Federal funding improved recreational facilities in the Middle Creek area, including a Boy Scout camp in 1935, improvements to the road and construction of trails by the Civilian Conservation Corps in 1937-39 and construction of campgrounds.

With the support of Congressman Jerry O’Connell, representing Montana’s First District, the Water Board continued to expand water reclamation projects throughout the state. Assistant Commissioner of the Reclamation Bureau R. B. Williams, a Bozeman native and 1911 graduate of MSC, likely played a large part in securing funding for Montana.

At a Chamber of Commerce meeting in May of 1938 the Board’s vice chairman Rockwood Brown touted the Board’s success. Brown noted that in three years sixteen projects were built or were under construction. At a cost to the state of $6 million dollars, the completed projects would provide over 300,000 acre-feet of water for lands under them at the rate of about $20 an acre foot.

Brown said the Board had “every reason to believe the Middle Creek project will be approved for PWA construction in the near future.” Located 14 miles south of Bozeman, the project would store 4,000 to 10,000 acre feet of water and cost about $350,000. The funding stream would be 45% from a grant and 55% a loan to the water conservation board.

The City of Bozeman supported the project, and eventually contracted for 500 acre feet of water from the reservoir. In explaining the turn away from preserving the Middle Creek drainage for recreation, Mayor Augustus Lake wrote the Forest Service, “The City of Bozeman has…to be on the lookout for more water and always welcomes any new source of supply, and as the prosperity and happiness of the people of Bozeman depend very largely on the success of the farmers in the Gallatin Valley we deem it our duty to support things helpful to the farming industry even though it may necessitate a modification of former plans.”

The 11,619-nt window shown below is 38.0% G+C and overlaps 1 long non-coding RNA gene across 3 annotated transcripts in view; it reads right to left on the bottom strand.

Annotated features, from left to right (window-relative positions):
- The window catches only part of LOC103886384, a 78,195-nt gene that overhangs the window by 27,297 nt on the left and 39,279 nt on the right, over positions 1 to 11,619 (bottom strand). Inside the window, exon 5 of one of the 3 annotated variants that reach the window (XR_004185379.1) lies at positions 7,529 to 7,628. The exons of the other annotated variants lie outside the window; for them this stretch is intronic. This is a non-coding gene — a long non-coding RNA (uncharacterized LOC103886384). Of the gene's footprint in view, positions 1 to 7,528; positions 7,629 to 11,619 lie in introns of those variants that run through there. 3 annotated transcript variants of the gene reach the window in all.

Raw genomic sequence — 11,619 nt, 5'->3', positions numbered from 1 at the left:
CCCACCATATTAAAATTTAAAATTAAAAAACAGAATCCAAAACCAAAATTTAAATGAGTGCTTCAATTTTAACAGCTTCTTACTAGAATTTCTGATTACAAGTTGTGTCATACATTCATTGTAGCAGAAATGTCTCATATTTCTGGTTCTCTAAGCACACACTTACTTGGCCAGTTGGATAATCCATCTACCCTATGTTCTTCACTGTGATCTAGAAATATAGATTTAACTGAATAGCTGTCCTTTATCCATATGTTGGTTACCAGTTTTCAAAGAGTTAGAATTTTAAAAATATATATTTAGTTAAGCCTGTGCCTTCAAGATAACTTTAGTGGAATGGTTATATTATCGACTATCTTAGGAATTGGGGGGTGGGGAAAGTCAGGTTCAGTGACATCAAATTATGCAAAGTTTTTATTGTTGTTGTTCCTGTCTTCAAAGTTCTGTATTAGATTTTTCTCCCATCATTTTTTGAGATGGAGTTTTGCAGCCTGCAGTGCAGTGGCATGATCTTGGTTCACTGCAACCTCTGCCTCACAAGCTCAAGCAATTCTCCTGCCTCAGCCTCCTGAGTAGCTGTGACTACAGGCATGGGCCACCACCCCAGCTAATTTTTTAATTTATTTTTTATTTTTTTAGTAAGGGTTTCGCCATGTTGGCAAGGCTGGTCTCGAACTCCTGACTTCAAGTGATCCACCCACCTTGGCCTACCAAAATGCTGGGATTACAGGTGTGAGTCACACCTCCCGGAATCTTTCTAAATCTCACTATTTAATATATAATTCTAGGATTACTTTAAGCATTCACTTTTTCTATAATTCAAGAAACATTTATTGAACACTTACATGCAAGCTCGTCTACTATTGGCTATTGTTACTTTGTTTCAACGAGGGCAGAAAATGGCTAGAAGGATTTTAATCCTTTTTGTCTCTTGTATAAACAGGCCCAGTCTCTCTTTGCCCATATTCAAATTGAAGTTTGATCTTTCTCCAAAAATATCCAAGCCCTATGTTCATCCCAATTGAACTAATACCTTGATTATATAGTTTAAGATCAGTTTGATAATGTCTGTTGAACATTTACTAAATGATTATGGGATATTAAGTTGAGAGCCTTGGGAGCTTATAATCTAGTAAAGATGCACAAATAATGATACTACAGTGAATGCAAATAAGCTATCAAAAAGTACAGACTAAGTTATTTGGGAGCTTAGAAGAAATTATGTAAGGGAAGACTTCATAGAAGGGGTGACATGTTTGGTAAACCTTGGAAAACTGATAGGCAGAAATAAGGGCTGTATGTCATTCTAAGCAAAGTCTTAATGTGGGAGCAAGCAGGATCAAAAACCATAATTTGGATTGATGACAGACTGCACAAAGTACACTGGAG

The PWA approved the project a month later, in June 1938. In May 1938 the Board awarded the contract for dam construction to R. P. England for the amount of $347,189.82. Excavation for the earthen-fill dam began in July 1939, but was quickly halted when a 30 foot deep quicksand pocket was discovered. After relocating the selected site, the contractor fought a short construction season and difficulty finding materials until 1942, when contractor England’s equipment was requisitioned for World War II purposes.

After the war, England sub-contracted the work to Beaver Construction Company, who completed the project between 1946 and 1951. The dam and reservoir became fully operational in the mid to late 1950’s and was officially renamed Hyalite Creek and Reservoir in 1969.
Two transmission water lines now carry water from the mouth of Hyalite Canyon to Bozeman’s water treatment plant on Bozeman Creek. Forty percent of Bozeman’s domestic water comes from Hyalite, forty percent from Bozeman Creek and twenty percent from Bozeman’s original water source at Lyman Creek.

Courtney Kramer is a proud graduate of MSU’s History Department and serves as the City of Bozeman’s Historic Preservation Officer. She may be contacted at the City Planning Office, 406-582-2260 or via email at: ckramer@bozeman.net. More information about Bozeman’s historic districts is available at: www.preservebozeman.org

This was made by

Courtney Kramer

Courtney Kramer is a proud graduate of MSU’s History Department and serves as the City of Bozeman’s Historic Preservation Officer. She may be contacted at the City Planning Office, 406-582-2260 or via email at ckramer@bozeman.net(ckramer (at) bozeman [d0t] net,). More information about Bozeman’s historic districts is available at www.preservebozeman.org.